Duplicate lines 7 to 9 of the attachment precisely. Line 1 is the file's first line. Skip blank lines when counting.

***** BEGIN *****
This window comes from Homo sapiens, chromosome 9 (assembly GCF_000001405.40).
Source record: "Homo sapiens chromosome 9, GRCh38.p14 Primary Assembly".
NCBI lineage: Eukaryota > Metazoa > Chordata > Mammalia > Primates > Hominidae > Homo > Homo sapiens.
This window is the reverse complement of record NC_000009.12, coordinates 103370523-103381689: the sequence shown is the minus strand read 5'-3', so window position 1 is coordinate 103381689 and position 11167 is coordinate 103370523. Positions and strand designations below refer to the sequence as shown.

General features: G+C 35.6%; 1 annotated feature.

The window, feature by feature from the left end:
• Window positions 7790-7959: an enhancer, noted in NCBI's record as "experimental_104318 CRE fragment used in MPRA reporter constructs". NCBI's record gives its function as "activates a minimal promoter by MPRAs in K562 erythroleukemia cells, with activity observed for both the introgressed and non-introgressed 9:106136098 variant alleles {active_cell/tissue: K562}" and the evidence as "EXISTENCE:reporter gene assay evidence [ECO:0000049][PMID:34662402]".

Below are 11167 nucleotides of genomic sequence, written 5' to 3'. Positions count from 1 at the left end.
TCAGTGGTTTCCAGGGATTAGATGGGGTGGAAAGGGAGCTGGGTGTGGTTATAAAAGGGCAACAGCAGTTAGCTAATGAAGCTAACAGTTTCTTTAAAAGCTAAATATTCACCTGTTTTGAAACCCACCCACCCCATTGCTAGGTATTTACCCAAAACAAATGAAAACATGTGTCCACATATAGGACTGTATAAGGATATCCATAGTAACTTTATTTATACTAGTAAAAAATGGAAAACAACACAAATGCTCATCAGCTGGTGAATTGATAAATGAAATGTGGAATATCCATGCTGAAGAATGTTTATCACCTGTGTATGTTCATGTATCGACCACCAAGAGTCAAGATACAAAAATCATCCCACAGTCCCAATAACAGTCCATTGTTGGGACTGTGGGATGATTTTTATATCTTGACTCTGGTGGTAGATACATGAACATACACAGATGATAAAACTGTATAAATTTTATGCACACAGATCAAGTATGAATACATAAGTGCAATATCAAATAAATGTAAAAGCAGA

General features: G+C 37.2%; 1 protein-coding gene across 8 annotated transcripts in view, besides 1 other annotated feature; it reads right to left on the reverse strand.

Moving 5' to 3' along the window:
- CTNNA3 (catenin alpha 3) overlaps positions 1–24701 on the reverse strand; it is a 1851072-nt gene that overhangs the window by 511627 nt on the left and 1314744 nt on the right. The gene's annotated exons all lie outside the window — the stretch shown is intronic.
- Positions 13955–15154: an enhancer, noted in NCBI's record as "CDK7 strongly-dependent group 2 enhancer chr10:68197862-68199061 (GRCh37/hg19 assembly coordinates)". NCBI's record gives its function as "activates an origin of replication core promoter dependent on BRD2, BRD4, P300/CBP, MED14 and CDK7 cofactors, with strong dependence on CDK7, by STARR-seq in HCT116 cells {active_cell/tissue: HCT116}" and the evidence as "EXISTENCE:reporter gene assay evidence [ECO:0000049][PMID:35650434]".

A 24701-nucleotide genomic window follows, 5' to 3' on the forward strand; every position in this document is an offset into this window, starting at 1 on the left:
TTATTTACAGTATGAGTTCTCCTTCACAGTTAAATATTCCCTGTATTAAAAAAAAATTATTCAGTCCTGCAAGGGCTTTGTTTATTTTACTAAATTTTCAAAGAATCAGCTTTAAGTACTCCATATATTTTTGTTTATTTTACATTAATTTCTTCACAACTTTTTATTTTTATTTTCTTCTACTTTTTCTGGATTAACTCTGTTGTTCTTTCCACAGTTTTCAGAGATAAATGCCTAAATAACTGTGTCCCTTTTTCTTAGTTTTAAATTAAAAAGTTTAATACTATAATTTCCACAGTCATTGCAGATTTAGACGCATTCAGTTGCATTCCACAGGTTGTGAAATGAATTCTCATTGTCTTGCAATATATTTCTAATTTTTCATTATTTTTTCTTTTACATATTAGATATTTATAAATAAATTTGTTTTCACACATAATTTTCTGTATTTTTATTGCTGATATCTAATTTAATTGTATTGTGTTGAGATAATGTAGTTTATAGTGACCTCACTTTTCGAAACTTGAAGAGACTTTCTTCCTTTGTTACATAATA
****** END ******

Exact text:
• Window positions 7790-7959: an enhancer, noted in NCBI's record as "experimental_104318 CRE fragment used in MPRA reporter constructs". NCBI's record gives its function as "activates a minimal promoter by MPRAs in K562 erythroleukemia cells, with activity observed for both the introgressed and non-introgressed 9:106136098 variant alleles {active_cell/tissue: K562}" and the evidence as "EXISTENCE:reporter gene assay evidence [ECO:0000049][PMID:34662402]".

Below are 11167 nucleotides of genomic sequence, written 5' to 3'. Positions count from 1 at the left end.
TCAGTGGTTTCCAGGGATTAGATGGGGTGGAAAGGGAGCTGGGTGTGGTTATAAAAGGGCAACAGCAGTTAGCTAATGAAGCTAACAGTTTCTTTAAAAGCTAAATATTCACCTGTTTTGAAACCCACCCACCCCATTGCTAGGTATTTACCCAAAACAAATGAAAACATGTGTCCACATATAGGACTGTATAAGGATATCCATAGTAACTTTATTTATACTAGTAAAAAATGGAAAACAACACAAATGCTCATCAGCTGGTGAATTGATAAATGAAATGTGGAATATCCATGCTGAAGAATGTTTATCACCTGTGTATGTTCATGTATCGACCACCAAGAGTCAAGATACAAAAATCATCCCACAGTCCCAATAACAGTCCATTGTTGGGACTGTGGGATGATTTTTATATCTTGACTCTGGTGGTAGATACATGAACATACACAGATGATAAAACTGTATAAATTTTATGCACACAGATCAAGTATGAATACATAAGTGCAATATCAAATAAATGTAAAAGCAGA